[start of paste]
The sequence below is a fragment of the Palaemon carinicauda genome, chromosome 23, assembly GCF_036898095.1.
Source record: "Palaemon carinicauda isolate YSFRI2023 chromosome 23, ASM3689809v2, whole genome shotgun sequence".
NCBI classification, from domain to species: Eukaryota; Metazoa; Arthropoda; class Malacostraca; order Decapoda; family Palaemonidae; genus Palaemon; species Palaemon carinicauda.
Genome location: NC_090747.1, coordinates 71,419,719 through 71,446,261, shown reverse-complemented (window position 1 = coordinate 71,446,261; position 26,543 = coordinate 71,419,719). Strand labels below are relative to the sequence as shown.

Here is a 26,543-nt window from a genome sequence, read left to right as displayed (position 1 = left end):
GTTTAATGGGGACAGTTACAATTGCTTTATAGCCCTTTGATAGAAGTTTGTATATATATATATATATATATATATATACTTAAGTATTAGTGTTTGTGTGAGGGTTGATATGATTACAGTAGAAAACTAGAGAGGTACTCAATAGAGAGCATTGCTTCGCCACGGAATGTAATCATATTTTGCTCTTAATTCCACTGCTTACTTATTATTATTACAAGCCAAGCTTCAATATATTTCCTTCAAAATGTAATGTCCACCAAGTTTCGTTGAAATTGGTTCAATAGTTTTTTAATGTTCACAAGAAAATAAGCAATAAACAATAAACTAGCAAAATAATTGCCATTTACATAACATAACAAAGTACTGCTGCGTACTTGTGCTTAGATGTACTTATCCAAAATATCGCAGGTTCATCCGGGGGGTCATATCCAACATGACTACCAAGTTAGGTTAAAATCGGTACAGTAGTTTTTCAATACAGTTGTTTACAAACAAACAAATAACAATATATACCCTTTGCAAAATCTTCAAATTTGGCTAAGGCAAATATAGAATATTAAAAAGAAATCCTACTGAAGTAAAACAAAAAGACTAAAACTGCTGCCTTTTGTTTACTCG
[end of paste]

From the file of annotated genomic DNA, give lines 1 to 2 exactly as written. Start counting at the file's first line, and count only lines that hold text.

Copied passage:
The sequence below is a fragment of the Palaemon carinicauda genome, chromosome 23, assembly GCF_036898095.1.
Source record: "Palaemon carinicauda isolate YSFRI2023 chromosome 23, ASM3689809v2, whole genome shotgun sequence".